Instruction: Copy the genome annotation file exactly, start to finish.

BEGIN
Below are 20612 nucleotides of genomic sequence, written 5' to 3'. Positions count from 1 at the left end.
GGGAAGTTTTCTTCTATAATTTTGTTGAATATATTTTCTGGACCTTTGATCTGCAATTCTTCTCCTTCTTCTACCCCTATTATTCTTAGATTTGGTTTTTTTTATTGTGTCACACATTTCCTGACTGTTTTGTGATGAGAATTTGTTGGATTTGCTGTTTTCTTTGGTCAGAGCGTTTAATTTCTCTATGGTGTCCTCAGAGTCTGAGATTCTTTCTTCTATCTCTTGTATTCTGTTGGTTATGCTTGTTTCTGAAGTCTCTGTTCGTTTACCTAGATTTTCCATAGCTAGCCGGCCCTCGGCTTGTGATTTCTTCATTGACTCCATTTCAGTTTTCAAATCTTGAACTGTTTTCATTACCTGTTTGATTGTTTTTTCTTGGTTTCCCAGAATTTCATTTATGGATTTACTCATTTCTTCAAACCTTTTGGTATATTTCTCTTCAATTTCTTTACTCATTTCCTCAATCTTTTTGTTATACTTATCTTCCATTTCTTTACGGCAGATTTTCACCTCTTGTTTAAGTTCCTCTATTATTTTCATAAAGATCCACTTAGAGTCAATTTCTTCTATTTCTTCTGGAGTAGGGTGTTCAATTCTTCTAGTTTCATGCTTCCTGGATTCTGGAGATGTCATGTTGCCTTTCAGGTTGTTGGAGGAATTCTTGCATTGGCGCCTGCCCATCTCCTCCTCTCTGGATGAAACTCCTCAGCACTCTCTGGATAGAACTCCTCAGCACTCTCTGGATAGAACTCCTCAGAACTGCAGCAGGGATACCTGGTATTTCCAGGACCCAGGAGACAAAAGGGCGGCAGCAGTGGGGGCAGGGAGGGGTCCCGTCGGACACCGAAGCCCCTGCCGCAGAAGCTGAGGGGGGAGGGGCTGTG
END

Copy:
Below are 20612 nucleotides of genomic sequence, written 5' to 3'. Positions count from 1 at the left end.
GGGAAGTTTTCTTCTATAATTTTGTTGAATATATTTTCTGGACCTTTGATCTGCAATTCTTCTCCTTCTTCTACCCCTATTATTCTTAGATTTGGTTTTTTTTATTGTGTCACACATTTCCTGACTGTTTTGTGATGAGAATTTGTTGGATTTGCTGTTTTCTTTGGTCAGAGCGTTTAATTTCTCTATGGTGTCCTCAGAGTCTGAGATTCTTTCTTCTATCTCTTGTATTCTGTTGGTTATGCTTGTTTCTGAAGTCTCTGTTCGTTTACCTAGATTTTCCATAGCTAGCCGGCCCTCGGCTTGTGATTTCTTCATTGACTCCATTTCAGTTTTCAAATCTTGAACTGTTTTCATTACCTGTTTGATTGTTTTTTCTTGGTTTCCCAGAATTTCATTTATGGATTTACTCATTTCTTCAAACCTTTTGGTATATTTCTCTTCAATTTCTTTACTCATTTCCTCAATCTTTTTGTTATACTTATCTTCCATTTCTTTACGGCAGATTTTCACCTCTTGTTTAAGTTCCTCTATTATTTTCATAAAGATCCACTTAGAGTCAATTTCTTCTATTTCTTCTGGAGTAGGGTGTTCAATTCTTCTAGTTTCATGCTTCCTGGATTCTGGAGATGTCATGTTGCCTTTCAGGTTGTTGGAGGAATTCTTGCATTGGCGCCTGCCCATCTCCTCCTCTCTGGATGAAACTCCTCAGCACTCTCTGGATAGAACTCCTCAGCACTCTCTGGATAGAACTCCTCAGAACTGCAGCAGGGATACCTGGTATTTCCAGGACCCAGGAGACAAAAGGGCGGCAGCAGTGGGGGCAGGGAGGGGTCCCGTCGGACACCGAAGCCCCTGCCGCAGAAGCTGAGGGGGGAGGGGCTGTG